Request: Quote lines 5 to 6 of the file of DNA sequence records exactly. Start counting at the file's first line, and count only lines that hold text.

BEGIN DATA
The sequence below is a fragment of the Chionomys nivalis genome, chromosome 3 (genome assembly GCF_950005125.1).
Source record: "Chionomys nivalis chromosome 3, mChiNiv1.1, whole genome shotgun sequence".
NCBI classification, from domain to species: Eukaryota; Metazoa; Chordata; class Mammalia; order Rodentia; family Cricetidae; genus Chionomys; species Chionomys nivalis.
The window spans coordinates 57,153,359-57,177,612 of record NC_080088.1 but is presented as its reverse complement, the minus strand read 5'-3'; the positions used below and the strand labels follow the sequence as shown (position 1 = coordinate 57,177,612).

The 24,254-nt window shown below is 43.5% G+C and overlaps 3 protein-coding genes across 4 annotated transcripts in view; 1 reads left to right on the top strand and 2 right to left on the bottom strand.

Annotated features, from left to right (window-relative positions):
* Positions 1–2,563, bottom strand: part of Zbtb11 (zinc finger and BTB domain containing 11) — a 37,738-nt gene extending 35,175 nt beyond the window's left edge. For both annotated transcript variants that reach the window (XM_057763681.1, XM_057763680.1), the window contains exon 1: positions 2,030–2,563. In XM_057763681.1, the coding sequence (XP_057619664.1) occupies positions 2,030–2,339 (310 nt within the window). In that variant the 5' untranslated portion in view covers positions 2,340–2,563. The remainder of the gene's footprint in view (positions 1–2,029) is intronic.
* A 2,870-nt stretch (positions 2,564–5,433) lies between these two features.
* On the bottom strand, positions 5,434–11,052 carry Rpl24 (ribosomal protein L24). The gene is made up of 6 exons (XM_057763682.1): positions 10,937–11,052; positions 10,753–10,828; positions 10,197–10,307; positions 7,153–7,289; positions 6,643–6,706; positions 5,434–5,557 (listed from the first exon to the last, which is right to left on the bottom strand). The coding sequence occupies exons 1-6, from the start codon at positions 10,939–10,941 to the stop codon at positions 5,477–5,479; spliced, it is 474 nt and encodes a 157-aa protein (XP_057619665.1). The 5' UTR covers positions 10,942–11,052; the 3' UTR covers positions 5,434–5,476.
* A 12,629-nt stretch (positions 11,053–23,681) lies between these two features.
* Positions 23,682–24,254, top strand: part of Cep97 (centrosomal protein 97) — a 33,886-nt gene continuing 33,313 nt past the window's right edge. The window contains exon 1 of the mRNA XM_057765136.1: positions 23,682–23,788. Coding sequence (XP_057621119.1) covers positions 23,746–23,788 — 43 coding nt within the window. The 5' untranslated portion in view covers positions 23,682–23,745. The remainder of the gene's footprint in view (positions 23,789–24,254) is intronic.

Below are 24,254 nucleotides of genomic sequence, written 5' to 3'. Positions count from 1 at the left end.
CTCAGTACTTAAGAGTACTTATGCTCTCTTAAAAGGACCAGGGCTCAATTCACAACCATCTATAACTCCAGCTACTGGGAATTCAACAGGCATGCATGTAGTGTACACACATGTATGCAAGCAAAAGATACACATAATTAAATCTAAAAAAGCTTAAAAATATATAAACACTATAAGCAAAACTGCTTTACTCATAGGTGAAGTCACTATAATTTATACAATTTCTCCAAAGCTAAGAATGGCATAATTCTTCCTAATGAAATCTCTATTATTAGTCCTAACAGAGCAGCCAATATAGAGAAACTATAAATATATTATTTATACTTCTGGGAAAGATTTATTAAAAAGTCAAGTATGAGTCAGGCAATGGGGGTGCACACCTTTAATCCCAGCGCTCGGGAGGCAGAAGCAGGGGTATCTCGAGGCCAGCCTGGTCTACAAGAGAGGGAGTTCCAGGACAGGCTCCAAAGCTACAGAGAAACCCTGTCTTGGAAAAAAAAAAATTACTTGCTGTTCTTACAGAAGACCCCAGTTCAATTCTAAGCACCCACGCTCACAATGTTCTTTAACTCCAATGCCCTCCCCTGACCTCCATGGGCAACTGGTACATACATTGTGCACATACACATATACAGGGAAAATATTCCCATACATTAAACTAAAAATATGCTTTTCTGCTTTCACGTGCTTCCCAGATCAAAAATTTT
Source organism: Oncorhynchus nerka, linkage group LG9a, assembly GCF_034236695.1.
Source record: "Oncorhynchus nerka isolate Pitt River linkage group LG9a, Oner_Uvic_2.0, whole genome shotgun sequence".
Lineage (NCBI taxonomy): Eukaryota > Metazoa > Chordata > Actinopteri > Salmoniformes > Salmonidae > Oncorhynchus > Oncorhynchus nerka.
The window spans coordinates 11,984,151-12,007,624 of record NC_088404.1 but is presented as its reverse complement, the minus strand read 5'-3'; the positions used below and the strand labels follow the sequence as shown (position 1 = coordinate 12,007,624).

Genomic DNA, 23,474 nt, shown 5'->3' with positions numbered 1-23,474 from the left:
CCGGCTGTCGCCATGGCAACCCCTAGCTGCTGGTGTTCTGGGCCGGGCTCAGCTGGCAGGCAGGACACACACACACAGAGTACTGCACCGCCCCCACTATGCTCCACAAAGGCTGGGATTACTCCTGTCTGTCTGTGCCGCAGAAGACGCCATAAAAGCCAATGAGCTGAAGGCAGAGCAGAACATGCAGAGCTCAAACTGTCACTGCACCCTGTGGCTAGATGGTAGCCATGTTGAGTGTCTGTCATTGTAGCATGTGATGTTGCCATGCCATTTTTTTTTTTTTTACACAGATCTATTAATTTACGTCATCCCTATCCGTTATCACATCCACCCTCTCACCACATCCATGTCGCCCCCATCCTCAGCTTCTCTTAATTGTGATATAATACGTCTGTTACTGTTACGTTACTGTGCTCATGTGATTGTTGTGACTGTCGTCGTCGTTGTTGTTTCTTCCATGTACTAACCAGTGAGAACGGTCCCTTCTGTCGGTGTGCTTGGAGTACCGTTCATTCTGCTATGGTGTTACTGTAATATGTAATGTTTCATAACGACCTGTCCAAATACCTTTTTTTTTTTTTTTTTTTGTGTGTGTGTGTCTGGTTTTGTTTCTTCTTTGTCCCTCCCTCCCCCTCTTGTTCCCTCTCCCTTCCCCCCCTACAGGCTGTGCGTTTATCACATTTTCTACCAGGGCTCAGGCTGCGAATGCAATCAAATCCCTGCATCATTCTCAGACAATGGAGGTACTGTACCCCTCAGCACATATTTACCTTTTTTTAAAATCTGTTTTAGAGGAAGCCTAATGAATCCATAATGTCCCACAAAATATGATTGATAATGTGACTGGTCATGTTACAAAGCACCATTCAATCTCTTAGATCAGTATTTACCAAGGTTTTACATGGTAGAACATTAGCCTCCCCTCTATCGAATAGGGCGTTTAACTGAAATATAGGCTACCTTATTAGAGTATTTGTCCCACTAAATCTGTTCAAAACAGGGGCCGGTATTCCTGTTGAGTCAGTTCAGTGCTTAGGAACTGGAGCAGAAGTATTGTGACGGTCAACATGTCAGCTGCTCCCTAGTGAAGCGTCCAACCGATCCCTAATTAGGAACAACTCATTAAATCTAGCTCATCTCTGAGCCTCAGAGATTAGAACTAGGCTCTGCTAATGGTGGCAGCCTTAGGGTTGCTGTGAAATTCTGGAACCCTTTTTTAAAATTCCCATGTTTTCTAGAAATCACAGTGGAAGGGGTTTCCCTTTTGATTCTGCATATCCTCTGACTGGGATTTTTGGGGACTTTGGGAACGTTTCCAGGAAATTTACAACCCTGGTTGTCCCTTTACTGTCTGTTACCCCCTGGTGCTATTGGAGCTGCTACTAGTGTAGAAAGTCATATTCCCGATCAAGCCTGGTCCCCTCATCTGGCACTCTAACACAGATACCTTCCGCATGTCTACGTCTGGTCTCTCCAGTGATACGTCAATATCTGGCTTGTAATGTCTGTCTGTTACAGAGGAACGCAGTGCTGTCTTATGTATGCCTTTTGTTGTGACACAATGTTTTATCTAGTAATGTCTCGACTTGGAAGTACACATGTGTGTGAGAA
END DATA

The 24,254-nt window shown below is 43.5% G+C and overlaps 3 protein-coding genes across 4 annotated transcripts in view; 1 reads left to right on the top strand and 2 right to left on the bottom strand.

Annotated features, from left to right (window-relative positions):